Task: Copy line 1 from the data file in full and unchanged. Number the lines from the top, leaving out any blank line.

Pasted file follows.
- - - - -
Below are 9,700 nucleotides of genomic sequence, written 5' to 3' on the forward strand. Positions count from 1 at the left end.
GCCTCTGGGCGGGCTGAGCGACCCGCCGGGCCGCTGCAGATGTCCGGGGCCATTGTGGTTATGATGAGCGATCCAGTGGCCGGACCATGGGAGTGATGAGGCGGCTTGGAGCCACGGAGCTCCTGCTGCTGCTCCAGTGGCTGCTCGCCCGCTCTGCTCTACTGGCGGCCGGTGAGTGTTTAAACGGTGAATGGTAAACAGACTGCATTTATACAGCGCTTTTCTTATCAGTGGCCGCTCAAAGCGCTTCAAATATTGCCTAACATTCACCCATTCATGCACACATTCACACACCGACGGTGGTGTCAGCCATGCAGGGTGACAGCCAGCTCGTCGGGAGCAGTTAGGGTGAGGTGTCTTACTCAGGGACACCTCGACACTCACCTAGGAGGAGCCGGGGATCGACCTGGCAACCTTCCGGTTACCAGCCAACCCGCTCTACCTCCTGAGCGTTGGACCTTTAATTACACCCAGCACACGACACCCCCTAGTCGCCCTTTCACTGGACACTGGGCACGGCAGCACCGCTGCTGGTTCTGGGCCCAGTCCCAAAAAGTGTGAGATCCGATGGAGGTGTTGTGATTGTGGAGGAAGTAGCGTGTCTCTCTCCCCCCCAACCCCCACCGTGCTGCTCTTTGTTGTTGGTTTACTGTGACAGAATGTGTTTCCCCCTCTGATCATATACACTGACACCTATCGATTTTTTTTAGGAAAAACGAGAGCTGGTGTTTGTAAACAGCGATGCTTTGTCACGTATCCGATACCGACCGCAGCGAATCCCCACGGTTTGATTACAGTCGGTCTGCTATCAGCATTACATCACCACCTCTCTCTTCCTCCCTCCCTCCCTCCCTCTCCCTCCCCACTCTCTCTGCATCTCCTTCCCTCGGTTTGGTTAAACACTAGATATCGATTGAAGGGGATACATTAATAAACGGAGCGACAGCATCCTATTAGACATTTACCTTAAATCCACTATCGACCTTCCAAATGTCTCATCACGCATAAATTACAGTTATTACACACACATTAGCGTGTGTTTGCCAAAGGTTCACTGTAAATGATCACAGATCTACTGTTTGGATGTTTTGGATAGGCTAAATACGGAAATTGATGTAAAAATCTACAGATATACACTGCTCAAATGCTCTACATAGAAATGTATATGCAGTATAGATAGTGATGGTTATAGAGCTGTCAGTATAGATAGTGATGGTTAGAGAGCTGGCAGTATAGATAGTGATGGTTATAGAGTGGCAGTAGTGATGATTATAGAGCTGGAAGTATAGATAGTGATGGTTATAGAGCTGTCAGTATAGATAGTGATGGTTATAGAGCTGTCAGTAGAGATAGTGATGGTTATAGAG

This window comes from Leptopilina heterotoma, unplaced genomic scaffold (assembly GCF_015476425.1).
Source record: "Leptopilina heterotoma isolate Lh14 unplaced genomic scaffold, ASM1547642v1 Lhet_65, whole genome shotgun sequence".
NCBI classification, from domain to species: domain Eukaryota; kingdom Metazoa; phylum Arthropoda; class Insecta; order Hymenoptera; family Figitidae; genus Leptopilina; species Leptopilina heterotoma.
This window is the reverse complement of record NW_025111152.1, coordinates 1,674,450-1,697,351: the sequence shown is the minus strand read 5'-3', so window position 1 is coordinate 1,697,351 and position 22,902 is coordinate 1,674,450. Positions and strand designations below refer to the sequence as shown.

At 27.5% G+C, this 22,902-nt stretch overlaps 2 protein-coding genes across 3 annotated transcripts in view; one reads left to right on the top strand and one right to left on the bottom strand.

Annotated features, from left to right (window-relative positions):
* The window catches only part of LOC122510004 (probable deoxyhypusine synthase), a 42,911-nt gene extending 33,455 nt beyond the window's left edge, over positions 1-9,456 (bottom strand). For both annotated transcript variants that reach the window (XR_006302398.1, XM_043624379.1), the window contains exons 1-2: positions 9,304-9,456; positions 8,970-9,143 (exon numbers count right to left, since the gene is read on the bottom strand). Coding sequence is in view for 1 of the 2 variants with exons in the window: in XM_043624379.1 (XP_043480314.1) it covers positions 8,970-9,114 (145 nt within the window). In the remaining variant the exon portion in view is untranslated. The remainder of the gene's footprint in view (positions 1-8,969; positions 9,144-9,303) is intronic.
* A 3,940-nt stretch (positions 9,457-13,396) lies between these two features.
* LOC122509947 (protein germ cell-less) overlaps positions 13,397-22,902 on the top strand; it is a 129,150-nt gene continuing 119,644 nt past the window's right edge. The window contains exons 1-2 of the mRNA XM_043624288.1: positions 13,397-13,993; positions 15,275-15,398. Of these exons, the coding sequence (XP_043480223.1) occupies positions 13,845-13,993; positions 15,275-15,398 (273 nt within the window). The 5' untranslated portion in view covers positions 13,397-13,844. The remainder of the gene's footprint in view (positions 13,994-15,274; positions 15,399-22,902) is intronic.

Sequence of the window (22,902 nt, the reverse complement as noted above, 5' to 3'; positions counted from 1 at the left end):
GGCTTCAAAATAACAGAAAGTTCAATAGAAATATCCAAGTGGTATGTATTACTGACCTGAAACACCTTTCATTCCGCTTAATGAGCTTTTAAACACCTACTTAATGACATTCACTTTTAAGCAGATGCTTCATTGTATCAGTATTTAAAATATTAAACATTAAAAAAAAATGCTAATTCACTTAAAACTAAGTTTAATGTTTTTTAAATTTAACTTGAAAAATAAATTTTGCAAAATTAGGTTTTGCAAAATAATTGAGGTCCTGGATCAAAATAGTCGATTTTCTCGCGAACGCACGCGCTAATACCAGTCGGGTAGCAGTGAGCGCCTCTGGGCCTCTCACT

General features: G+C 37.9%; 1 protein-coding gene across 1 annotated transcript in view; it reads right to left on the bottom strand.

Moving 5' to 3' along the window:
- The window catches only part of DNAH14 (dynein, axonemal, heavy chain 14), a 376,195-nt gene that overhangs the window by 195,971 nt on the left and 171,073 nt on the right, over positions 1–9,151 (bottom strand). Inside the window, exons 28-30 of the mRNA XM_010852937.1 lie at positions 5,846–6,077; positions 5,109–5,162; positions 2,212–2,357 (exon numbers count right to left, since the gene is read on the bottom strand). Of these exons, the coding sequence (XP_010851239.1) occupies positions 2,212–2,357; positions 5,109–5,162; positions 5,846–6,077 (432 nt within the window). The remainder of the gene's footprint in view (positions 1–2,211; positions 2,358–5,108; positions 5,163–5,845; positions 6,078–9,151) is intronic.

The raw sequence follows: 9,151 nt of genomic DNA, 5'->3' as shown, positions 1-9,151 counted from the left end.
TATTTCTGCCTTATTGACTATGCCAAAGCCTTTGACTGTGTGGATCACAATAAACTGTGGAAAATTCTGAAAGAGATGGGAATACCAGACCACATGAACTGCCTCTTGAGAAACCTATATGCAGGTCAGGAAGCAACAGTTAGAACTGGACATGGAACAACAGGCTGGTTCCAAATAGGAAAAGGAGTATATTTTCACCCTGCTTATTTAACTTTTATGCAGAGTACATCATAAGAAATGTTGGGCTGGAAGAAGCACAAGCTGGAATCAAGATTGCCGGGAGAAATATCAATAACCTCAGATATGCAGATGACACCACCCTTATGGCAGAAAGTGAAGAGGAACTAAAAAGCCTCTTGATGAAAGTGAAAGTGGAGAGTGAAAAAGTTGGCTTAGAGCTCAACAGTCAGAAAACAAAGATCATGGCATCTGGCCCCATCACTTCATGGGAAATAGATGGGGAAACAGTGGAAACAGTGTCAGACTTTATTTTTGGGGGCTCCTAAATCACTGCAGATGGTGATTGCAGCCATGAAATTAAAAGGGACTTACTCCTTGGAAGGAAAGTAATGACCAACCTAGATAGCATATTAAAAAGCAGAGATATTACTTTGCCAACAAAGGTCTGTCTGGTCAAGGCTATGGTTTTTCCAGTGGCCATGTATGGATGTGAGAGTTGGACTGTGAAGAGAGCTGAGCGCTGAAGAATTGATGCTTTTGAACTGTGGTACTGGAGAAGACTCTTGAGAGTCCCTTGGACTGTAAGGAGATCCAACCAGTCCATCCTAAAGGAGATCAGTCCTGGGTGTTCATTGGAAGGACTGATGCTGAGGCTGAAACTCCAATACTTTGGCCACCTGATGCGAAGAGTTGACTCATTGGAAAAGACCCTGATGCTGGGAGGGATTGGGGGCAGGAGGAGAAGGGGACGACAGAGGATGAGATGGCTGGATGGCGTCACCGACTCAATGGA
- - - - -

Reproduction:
Below are 9,700 nucleotides of genomic sequence, written 5' to 3' on the forward strand. Positions count from 1 at the left end.